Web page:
Some, perhaps off-the-wall thoughts about Interest Rates

These are presented here to stimulate discussion. The author came up with these thoughts while he was studying and writing about money and banking. The author has very little data to bolster most of these statements and he will probably run if good counter-arguments are presented. But we will at least be left with those counter-arguments.

Perhaps it might be best to consider these statements to be questions. The author would be happy to rewrite them in the form of questions -- if prompted.

1. It is thought that the Federal Reserve System controls interest rates in the United States -- but that is far from the truth. The control of interest rates is mostly illusory -- it might be fair to say it is a hoax.

2. The Fed has absolutely no control over interest rates between companies, private individuals and corporations. Those interest rates are strictly determined by the negotiated contracts between the people involved.

3. The Fed has no control over what banks can charge each other -- other than setting the Fed Funds Rate which is the suggested overnight rate of interest between banks that belong to the Federal Reserve System. And as I understand that -- the banks can ignore that rate.

4. The Fed can’t set the interest rates on government bonds. Under the present system - those rates are (poorly) determined by an quasi-open market.

5. With regard to interest rates on government bonds; In my opinion -- the government should never borrow money -- it should always create whatever money it needs and thereby save the interest it now pays. Such money creation is mandated and therefor approved by the Constitution and Common Law that stretches back to the days of Sovereign States.

6. If such a system of direct money creation by the government were attempted, all kinds of so-called experts on the subject will undoubtedly come out of the woodwork and claim that allowing the government to create money would guarantee runaway inflation.

7. I think that objection (from # 6 above) is total nonsense. The government can easily be controlled by Laws that mandate money can only be created for projects that will each reasonably be expected to pay for itself over some period of time less than 10 years. That will not be inflationary in the least. The created money can either be spent or lent into the economy. Either way will work.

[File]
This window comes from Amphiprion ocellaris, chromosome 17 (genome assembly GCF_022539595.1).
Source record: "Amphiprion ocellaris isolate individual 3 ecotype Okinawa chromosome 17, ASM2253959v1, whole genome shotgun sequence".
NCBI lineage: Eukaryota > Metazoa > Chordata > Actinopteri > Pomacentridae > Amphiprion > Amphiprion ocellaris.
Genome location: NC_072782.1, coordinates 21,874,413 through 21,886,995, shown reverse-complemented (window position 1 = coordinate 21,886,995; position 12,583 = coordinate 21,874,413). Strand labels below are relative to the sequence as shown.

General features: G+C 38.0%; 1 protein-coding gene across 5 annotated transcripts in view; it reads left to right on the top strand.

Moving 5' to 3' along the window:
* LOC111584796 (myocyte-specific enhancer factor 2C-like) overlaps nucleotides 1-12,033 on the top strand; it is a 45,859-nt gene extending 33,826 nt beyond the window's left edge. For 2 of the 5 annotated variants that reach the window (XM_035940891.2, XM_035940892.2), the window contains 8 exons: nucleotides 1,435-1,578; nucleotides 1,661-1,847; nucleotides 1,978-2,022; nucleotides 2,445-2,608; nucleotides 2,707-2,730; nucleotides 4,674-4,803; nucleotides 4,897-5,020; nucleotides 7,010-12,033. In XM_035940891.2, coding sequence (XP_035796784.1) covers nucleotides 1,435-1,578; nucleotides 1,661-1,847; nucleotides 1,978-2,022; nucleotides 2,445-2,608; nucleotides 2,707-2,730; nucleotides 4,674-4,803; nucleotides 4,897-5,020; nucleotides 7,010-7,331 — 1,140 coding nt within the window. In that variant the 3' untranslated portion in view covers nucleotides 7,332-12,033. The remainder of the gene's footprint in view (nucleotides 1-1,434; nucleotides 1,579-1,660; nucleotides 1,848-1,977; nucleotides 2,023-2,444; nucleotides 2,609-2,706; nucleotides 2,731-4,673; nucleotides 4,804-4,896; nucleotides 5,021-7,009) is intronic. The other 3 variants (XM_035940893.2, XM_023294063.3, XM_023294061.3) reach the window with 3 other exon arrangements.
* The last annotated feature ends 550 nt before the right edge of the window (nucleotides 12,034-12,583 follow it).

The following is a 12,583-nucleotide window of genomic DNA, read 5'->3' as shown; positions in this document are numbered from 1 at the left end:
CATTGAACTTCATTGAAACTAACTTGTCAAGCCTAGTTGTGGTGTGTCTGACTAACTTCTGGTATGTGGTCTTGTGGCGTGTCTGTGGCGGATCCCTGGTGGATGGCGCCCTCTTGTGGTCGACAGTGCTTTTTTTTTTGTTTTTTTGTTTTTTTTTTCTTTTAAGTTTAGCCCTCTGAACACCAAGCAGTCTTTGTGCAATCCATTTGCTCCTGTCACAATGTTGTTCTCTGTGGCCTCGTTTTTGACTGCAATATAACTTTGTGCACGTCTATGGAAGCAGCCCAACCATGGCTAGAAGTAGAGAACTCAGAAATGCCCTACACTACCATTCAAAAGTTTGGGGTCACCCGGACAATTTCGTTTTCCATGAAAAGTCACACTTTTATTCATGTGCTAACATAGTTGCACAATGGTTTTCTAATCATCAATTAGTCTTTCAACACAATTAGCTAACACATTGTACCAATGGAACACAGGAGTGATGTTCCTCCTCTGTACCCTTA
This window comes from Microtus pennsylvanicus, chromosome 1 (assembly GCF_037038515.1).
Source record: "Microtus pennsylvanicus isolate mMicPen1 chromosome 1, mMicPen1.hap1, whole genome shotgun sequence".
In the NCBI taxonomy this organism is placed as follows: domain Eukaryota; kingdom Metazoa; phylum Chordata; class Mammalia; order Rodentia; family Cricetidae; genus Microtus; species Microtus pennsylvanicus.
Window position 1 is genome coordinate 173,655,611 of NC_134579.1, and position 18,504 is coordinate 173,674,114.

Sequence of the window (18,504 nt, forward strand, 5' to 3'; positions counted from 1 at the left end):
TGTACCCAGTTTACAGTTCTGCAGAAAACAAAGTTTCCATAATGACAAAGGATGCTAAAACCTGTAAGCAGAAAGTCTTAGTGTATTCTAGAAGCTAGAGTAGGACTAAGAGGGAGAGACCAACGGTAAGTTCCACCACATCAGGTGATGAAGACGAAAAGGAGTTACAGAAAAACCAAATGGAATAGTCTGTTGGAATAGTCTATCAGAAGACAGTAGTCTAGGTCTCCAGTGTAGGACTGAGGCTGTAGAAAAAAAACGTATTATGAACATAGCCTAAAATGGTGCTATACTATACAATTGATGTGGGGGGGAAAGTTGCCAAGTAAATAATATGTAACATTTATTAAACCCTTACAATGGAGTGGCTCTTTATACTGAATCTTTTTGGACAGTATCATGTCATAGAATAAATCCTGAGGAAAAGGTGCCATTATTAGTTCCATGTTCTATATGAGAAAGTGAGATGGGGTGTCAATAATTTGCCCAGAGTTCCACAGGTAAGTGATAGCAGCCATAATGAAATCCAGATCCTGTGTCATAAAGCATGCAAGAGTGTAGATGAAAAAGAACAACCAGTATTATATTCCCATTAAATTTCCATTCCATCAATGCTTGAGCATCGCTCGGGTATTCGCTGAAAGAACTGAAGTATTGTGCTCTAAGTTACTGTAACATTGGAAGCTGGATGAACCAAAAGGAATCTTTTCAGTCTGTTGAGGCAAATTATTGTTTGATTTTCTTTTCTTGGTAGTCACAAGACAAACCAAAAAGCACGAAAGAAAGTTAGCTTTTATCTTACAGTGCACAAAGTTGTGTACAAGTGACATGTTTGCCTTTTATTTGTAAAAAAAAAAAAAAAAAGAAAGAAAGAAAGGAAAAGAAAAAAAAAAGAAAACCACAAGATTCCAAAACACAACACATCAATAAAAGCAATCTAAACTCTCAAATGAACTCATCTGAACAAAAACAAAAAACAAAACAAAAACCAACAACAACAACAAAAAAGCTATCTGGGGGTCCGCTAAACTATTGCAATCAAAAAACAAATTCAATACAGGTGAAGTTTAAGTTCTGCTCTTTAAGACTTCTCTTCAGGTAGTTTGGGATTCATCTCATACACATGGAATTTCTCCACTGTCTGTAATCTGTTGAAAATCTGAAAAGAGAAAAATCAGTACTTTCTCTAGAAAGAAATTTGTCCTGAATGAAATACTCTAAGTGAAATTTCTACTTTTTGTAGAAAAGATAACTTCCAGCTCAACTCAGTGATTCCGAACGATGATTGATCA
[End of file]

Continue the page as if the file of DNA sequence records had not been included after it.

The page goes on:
8. Is it better for (a) the government to create money out of thin air or (b) the Federal Reserve to create money out of thin air and lend it to the government? We now use (b). That is a travesty of sound capitalistic principles and an abomination.

9. Legislation should be passed that will allow Congress to set government interest rates when the government lends money for various national projects.

10. When and if the government borrows money -- the interest rates should be a result of negotiations between the government and lenders. The government should rarely have to borrow. If it ever borrows, it should be for the benefit of the borrower.

Please consider the writer to be a well-meaning gadfly (figuratively, an annoying person, esp. one who provokes others into action by criticism).

--Martycarbone 09:09, May 21, 2009 (PDT)

By the money datevaluation the money price must go cheaper and cheaper. ...

Suggestion by FilipeAlvesFerreira on 2008-08-06 22:05:24

By the money datevaluation the money price must go cheaper and cheaper. Because more and more the investment's substitute is the cash with the linked money or personalized money into Economy 4G3W

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Amex is threatening 38% interest rates on accounts of people making parti...

Suggestion by 209.94.140.99 on 2008-03-18 18:01:56

Amex is threatening 38% interst rates on accounts of people making partial payments.

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How will lower interest rates affect bonds?

Suggestion by 162.39.214.1 on 2008-01-30 20:59:25

How will lower interest rates affect bonds?

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American mortgages trade as a spread over LIBOR rates, not Treasury yields as the graph implies. Cmcfarland 02:33, October 30, 2007 (PDT)


I undid darv gosal's changes which said the Fed was expected to keep lowering interest rates due to our policy on forecasting. Parkerconrad 14:43, November 6, 2007 (PST)

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